Cities—and this term can actually cover smaller urban areas, and other local administrations—are anxious to provide improved services to their constituents, lower costs, and gain information about any problems in their area of responsibility. Smart City initiatives are currently popular as a way of achieving these goals.
But a city is a complex organization, with many moving parts, interests, departments, and requirements. Technical knowledge and skills don’t tend to be widely distributed. And every city is different in its mix of resources, abilities, and constituencies. Planning a digital transformation is thus vastly more complex than simply choosing a technical solution.
Navigating Digital Transformation
To navigate the digital transformation effectively, a city needs a clear-eyed assessment of its on current situation and capabilities, and then, understanding those strengths and limitations, determine what critical capabilities need to be developed and nurtured in order for a Smart City initiative to succeed. Ignoring its current state of readiness can land a city with an expensive white elephant rather than a useful system.
IDC has created a set of tools that will enable city leaders to:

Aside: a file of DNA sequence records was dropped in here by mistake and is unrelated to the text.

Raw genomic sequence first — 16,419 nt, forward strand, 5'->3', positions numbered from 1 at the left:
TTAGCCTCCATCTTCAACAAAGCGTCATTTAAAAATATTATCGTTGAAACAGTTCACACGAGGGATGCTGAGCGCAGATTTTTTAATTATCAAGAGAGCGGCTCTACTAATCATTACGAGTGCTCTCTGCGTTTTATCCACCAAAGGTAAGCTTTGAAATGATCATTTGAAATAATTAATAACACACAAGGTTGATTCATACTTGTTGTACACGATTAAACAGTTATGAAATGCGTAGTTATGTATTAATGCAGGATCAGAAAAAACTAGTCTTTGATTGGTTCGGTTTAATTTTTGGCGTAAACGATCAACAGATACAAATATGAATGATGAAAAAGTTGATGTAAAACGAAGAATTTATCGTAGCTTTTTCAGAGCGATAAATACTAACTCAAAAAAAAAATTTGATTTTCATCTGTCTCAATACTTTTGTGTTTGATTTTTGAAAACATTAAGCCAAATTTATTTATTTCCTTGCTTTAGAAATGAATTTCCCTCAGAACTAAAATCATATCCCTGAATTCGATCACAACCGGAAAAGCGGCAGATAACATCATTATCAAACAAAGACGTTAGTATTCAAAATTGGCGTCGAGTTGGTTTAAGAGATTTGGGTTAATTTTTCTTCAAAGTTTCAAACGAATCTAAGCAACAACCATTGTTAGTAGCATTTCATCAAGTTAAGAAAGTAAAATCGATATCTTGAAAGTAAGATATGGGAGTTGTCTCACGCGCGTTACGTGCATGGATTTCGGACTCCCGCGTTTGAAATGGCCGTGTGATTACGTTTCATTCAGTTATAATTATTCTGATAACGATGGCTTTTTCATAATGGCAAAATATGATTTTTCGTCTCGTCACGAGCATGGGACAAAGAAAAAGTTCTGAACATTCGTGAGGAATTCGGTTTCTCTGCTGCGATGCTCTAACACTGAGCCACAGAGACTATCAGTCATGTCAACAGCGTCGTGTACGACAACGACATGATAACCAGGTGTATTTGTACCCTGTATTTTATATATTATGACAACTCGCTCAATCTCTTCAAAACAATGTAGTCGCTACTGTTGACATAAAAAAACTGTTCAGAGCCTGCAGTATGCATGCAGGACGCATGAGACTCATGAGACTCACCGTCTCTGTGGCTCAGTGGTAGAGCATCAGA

- Assess their current competencies
- Identify gaps and needed competencies
- Establish achievable goals and develop improvement plans to reach those goals
- Make decisions on which technologies, partnerships, staffing, and investment decisions are crucial to success
IDC’s Smart City MaturityScape model provides a framework to help cities succeed in implementing Smart City initiatives.
Specific Factors to Consider
IDC measures Smart City maturity in five dimensions:
- Vision, or basic organizational health, including how business cases for projects are made and approved, how budgets and investments are managed, and how unified leadership is.
- Culture, including how transparent city functions are and how community groups are engaged and negotiated with.
- Process, which focuses on how the Smart City initiative itself will be governed, measured, and organizationally supported
- Technology, how far along the city already is with the Internet of Things and other platforms
- Data, including how secure citizen data is, what analytic tools the city already uses, and how data is shared between departments
IDC recognizes five stages of Smart City maturity, from Ad Hoc to Optimized. A city can be highly mature in one dimension and less mature in another. As a result, there are good reasons for a thorough assessment.
Establishing a Firm Foundation
Cities that do successfully implement Smart Cities initiatives can reap the benefits of coordinated planning and resource use, transparent and optimized infrastructure maintenance, informed and engaged citizens, and value-added data.
But the great value of the goals should not blind cities to the difficulties of reaching them. Understanding their own current Smart City maturity and knowing what capabilities need to be developed to ensure success is the first step.